Thankyou Coco, Mary and Noreen. I really appreciate all your tips and support.
Ellen

Posted on: Sun, 04/18/1999 - 1:20am
Jan S's picture
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Joined: 03/11/1999 - 09:00

Noreen
I was surprised by your comment about Japanese restaurants...I have avoided them since I avoid Chinese, Thai and Indian as they use peanut oil and peanuts. Have you found that Japanese restaurants are safe? I know that we have the Benihana chain here and they use peanut oil in their salad dressing so I just figured that they use it with other foods and was concerned about taking my daughter there. If you have found success I would love to hear about his because I love Japanese food!!!!
I also appreciated yours and the others tips for vacation...wherever you go it is good to be prepared!
Thanks!

Posted on: Sun, 04/18/1999 - 10:33am
Noreen's picture
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Joined: 01/24/1999 - 09:00

Hi Jan:
Japanese food is based on macrobiotic principles which advises food be eaten locally and in season. The weather in Japan is too cold for any large-scale peanut farming. China is the largest producer of peanuts, followed by India and the southern United States. Peanuts are also grown in the warmer season areas of Asia (such as Thailand and Indonesia) and South America (Brazil), and Africa.
Sesame. Now that's a different story. Stay away from Japanese restaurants if sesame or shellfish are allergens.
Benihana is the most Americanized Japanese restaurant you'll ever eat in. Although most Japanese restaurants in the U.S. are Americanized to one degree or another, we have a very large Asian population in the San Francisco Bay Area and the Japanese food here is more authentic.
And we know why Italian food is safe. They drench everything in olive oil. [img]http://client.ibboards.com/peanutallergy/smile.gif[/img] No need for the peanut. But do avoid the pastries with marzipan.
My son and I had a lovely visit to the Exploratorium today, a hands-on science museum. There are so many fun things to do in this area that don't involve dining. Plan on a great vacation!
Noreen

Posted on: Mon, 04/19/1999 - 4:34am
Nancy's picture
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Joined: 12/06/2002 - 09:00

I tend to avoid Italian restaurants because I think that peanut oil is sometimes used in the tomato sauce. I've only found one restaurant that did this, however. I also avoid chili for this same reason. They also had peanut oil in their homemade salad dressing. Nancy

Posted on: Tue, 07/20/1999 - 10:08am
Anna's picture
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Joined: 07/20/1999 - 09:00

I'm new to this site, so I thought I'd add my two cents regarding travelling with anaphylaxis. I'm anaphylactic to peanuts, tree nuts, sesame, egg and fish. (The fish is a new allergy, diagnosed early this year.)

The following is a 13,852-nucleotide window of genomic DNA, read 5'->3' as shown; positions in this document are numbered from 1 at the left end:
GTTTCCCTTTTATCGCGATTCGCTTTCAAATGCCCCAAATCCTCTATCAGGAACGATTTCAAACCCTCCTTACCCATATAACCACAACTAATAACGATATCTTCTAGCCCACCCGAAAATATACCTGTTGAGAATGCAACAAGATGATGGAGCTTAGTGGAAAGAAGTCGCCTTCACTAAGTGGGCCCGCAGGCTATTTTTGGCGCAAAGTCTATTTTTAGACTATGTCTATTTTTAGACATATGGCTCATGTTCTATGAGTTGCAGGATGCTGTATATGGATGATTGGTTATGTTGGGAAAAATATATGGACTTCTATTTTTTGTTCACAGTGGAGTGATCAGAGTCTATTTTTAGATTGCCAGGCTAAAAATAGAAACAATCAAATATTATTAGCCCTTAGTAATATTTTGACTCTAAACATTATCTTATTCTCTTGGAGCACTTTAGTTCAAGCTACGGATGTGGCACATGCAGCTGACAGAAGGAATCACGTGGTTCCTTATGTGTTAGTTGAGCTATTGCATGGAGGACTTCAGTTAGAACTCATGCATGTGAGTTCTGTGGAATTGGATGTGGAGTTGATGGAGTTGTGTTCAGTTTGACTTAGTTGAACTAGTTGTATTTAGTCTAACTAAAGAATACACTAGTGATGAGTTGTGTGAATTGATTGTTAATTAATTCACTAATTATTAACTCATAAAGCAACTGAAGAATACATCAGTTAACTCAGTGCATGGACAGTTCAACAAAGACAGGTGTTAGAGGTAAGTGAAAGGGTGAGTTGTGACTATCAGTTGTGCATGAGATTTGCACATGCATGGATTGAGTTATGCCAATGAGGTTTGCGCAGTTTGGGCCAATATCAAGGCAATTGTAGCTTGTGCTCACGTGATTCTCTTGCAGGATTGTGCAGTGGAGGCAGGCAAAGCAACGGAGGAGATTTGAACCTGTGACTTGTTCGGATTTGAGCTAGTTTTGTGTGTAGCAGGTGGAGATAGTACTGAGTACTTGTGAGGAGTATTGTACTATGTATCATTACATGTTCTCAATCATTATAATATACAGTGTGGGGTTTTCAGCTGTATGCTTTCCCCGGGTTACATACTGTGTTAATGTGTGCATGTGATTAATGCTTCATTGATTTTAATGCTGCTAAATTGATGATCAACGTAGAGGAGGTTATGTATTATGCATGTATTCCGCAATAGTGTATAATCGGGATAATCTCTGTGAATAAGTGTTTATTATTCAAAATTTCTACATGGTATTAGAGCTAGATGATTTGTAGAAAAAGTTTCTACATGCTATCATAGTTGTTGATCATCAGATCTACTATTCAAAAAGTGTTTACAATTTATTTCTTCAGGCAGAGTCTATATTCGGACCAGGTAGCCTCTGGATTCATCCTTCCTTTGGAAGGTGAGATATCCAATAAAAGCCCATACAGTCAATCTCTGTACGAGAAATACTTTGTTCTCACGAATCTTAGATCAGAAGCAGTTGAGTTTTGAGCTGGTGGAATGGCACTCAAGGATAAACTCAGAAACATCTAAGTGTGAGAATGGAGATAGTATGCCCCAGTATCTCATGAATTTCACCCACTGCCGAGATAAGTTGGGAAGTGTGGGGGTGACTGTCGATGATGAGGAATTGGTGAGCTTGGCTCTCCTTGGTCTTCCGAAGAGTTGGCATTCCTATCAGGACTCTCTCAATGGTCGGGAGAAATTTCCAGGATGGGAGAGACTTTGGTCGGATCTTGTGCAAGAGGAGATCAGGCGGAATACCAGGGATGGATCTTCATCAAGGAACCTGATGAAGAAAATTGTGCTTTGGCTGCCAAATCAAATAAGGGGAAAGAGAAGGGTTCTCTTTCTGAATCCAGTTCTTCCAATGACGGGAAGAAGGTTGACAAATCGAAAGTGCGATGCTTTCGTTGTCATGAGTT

Whenever my husband and I travel, it takes a combination of meal planning and heavy packing, as I bring all my own food, from homemade bread to safe tins of vegetables.
After several reactions despite precautions, I no longer trust most restaurants, and personally feel doubly uncomfortable dining in a foreign atmosphere, no matter how many questions I ask of the chef. It's just not worth the anxiety for *me.* (Though I know that many others are able to have perfectly safe restaurant meals with proper precautions.)
Before I developed my fish allergy, I brought countless tins of tuna with me. Now, I'm at a loss as to what my protein source will be when I travel. Because of my multiple allergies, I prepare all of my food from scratch at home. Travel is another story, even when kitchenettes are available.
I welcome any comments and feedback anyone might have. [img]http://client.ibboards.com/peanutallergy/smile.gif[/img]

Posted on: Tue, 07/20/1999 - 11:43pm
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Joined: 06/25/1999 - 09:00

I have not been dealing with the anaphalatic reaction for long, but a four year old child who loves food and is allergic to peanuts, soy, peas, tree nuts, and coconuts, is a challenge to feed when not at home. The peanuts and the soy are what seem to cause the anaphalatic reactions.
When we travel, I have been known to pack cans of chicken and will be getting some of turkey too. My local supermarket stocks these meats packed in water without broth, which generaly contains soy protein. My daughter has not yet had a problem with these. We also carry Hickory Farms beef sausage, cheese, and frozen hot dogs for protein. You may also want to consider getting some yougart at a supermarket when you reach your destination.